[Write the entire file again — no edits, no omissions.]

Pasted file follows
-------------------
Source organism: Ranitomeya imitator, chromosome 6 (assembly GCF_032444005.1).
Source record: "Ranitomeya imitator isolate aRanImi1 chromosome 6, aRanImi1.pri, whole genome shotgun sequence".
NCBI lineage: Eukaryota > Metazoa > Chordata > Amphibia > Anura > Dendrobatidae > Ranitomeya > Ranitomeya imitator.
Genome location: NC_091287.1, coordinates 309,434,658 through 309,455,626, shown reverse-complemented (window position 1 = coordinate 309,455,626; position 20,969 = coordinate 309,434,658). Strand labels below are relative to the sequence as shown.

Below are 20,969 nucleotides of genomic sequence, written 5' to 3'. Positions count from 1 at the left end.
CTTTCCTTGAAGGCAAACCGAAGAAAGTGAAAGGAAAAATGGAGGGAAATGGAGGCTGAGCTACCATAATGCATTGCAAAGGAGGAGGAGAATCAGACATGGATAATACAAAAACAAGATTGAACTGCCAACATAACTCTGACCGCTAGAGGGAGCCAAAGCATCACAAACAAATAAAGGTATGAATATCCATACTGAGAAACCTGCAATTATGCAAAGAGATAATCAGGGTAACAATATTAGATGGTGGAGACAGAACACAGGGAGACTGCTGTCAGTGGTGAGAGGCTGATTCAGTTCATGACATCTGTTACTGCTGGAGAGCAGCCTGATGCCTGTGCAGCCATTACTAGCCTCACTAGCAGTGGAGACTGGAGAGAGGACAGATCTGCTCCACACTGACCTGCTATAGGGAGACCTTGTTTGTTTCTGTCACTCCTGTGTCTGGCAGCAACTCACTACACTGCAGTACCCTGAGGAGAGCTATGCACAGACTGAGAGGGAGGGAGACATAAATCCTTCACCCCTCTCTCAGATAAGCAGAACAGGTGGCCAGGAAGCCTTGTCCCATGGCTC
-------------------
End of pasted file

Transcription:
Source organism: Ranitomeya imitator, chromosome 6 (assembly GCF_032444005.1).
Source record: "Ranitomeya imitator isolate aRanImi1 chromosome 6, aRanImi1.pri, whole genome shotgun sequence".
NCBI lineage: Eukaryota > Metazoa > Chordata > Amphibia > Anura > Dendrobatidae > Ranitomeya > Ranitomeya imitator.
Genome location: NC_091287.1, coordinates 309,434,658 through 309,455,626, shown reverse-complemented (window position 1 = coordinate 309,455,626; position 20,969 = coordinate 309,434,658). Strand labels below are relative to the sequence as shown.

Below are 20,969 nucleotides of genomic sequence, written 5' to 3'. Positions count from 1 at the left end.
CTTTCCTTGAAGGCAAACCGAAGAAAGTGAAAGGAAAAATGGAGGGAAATGGAGGCTGAGCTACCATAATGCATTGCAAAGGAGGAGGAGAATCAGACATGGATAATACAAAAACAAGATTGAACTGCCAACATAACTCTGACCGCTAGAGGGAGCCAAAGCATCACAAACAAATAAAGGTATGAATATCCATACTGAGAAACCTGCAATTATGCAAAGAGATAATCAGGGTAACAATATTAGATGGTGGAGACAGAACACAGGGAGACTGCTGTCAGTGGTGAGAGGCTGATTCAGTTCATGACATCTGTTACTGCTGGAGAGCAGCCTGATGCCTGTGCAGCCATTACTAGCCTCACTAGCAGTGGAGACTGGAGAGAGGACAGATCTGCTCCACACTGACCTGCTATAGGGAGACCTTGTTTGTTTCTGTCACTCCTGTGTCTGGCAGCAACTCACTACACTGCAGTACCCTGAGGAGAGCTATGCACAGACTGAGAGGGAGGGAGACATAAATCCTTCACCCCTCTCTCAGATAAGCAGAACAGGTGGCCAGGAAGCCTTGTCCCATGGCTC